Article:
Whenever I read Hannah’s story in the Bible, I pause to wonder over the fact that she gave up her sweet boy. After praying “year after year” for him (so the story goes), she finally promises to give him back if God will just hear her prayer for a child. It is reminiscent of the desperate promises that lead to tragedy in some of our best folk-tales, except this one seems to be told with joy and we hear her song of praise, get to see her leading the little boy to the Temple to live with old Eli, watch her making wee garments to take to him when she visits once a year and sees how much he has grown. I chose her words of faith as our own commitment when we dedicated our children: “I prayed for this child, and the Lord has granted me what I asked of him. So now I give him to the Lord. For his whole life he will be given over to the Lord.” (1 Samuel 1:27-28) And I meant it, but I always wondered how she could bear to leave Samuel there to travel back home, after waiting so long to hold him. I always thought how she must be a stronger woman than I am.

Once you get past the main attraction here, that God answered a weeping woman’s prayers with a miracle baby, other valuable features of the story come to light, the first of which is that it is not really her story at all, but the beginning of Samuel’s. He himself is writing down the story he must have heard dozens of times– probably once a year when his parents came to visit. (I have it on good authority that parents tend to tell and re-tell their favorite stories about their children…you know we all do it.) And he records it with good reason, in all its detail, because his mother’s struggle has shaped his life– poured the foundation for who he is and the role he will play in the nation of Israel.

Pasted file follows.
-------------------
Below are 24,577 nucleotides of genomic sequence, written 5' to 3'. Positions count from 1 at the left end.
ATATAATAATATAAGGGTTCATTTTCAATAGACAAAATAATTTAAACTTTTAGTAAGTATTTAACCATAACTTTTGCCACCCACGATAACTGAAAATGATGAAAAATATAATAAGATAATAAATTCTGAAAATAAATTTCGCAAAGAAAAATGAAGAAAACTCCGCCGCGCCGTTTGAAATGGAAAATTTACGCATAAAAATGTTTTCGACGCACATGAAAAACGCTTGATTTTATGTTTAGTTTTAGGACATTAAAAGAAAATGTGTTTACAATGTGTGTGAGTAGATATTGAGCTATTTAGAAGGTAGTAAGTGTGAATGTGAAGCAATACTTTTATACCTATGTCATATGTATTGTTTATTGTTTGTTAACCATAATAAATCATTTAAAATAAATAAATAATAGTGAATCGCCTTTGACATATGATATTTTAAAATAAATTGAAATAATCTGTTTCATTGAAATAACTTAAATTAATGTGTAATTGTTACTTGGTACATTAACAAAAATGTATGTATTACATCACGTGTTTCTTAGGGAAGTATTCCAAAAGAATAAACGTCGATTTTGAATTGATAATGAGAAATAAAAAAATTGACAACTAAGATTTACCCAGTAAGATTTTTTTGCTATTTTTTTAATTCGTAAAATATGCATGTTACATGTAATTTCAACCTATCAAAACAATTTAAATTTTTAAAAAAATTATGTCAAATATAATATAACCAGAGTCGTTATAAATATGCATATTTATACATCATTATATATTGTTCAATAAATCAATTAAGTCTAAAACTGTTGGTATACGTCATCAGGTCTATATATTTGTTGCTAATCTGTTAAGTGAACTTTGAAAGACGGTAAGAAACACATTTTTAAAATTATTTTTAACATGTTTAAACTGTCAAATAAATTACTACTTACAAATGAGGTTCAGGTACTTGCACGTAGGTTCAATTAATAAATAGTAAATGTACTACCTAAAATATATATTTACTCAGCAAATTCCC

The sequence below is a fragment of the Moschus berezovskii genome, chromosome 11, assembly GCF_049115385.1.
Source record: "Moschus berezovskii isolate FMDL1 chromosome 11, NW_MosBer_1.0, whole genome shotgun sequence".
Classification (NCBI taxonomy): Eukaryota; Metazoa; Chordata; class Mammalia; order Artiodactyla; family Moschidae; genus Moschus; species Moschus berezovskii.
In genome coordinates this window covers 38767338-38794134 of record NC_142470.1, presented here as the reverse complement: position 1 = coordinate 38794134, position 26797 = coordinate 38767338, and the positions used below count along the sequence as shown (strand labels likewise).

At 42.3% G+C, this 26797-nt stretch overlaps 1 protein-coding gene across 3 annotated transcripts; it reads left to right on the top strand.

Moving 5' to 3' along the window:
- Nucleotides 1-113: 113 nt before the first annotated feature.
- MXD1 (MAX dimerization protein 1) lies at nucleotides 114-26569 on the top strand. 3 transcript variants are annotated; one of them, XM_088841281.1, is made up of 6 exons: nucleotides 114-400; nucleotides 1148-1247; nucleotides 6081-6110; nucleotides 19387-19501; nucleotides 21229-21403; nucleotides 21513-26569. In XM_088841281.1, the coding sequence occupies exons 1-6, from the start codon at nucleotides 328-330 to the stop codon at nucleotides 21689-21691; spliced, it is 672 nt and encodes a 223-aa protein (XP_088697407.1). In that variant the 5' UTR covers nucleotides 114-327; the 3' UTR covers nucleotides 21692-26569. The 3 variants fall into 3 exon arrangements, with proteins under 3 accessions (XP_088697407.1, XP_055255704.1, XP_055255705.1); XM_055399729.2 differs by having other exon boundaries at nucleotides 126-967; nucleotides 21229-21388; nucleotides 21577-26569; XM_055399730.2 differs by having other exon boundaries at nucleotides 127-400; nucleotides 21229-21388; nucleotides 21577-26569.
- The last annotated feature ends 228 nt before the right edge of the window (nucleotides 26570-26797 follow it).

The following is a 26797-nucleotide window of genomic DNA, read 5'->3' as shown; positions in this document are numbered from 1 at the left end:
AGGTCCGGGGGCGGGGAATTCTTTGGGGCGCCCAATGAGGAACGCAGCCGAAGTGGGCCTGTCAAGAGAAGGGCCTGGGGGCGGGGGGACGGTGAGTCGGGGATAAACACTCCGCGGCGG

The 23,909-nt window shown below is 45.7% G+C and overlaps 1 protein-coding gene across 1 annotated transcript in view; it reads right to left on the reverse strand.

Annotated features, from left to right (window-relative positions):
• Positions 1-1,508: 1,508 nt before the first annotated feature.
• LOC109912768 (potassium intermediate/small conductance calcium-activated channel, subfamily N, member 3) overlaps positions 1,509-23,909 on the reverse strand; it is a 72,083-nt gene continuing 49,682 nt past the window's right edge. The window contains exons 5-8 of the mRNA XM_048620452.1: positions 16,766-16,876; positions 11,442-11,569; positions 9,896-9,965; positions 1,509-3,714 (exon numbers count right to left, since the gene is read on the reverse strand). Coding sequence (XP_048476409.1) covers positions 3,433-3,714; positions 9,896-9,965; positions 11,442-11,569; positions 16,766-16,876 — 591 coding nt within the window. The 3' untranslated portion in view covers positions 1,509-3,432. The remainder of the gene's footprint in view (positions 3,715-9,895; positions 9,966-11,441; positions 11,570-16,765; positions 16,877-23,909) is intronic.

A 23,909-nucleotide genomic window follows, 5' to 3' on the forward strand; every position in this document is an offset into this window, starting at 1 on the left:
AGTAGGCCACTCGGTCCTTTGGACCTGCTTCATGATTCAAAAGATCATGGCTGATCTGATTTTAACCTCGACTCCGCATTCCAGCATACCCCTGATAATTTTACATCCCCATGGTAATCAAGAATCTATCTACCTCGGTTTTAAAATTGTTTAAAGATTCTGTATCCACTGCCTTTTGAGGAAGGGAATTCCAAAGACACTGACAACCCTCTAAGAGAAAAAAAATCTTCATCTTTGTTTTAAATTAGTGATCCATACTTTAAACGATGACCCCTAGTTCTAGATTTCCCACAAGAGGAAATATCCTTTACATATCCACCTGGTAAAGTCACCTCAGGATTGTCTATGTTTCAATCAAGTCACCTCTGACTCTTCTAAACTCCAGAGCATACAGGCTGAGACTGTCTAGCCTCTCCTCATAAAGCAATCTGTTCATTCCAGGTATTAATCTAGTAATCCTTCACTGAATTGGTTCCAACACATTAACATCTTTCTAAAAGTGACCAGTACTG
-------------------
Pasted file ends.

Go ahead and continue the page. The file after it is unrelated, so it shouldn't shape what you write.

The first years of Hannah’s marriage read like an ancient soap opera, with two wives and one good-hearted husband caught in the middle. One wife loved, but barren; a second-choice wife (and probably younger) having child after child, but all too conscious of where their husband’s affections lay. Not surprisingly, their home becomes the grounds for some pretty serious rivalry and drama. Hannah weeps and prays and fasts. The husband gives gifts and coaxes her with declarations of his love. The other wife taunts and shows off her pregnancies and her children, jabs at Hannah’s faith year after year. You can’t help but wonder why Hannah kept praying: she keeps going to the Temple to worship, keeps asking God and does not give up. On the surface it appears that when Eli finally notices her praying in a public place, he casts his favor with her, and God at last gives her what she wants. But the year after year of praying without answers is a key element in the story that we would not want to miss.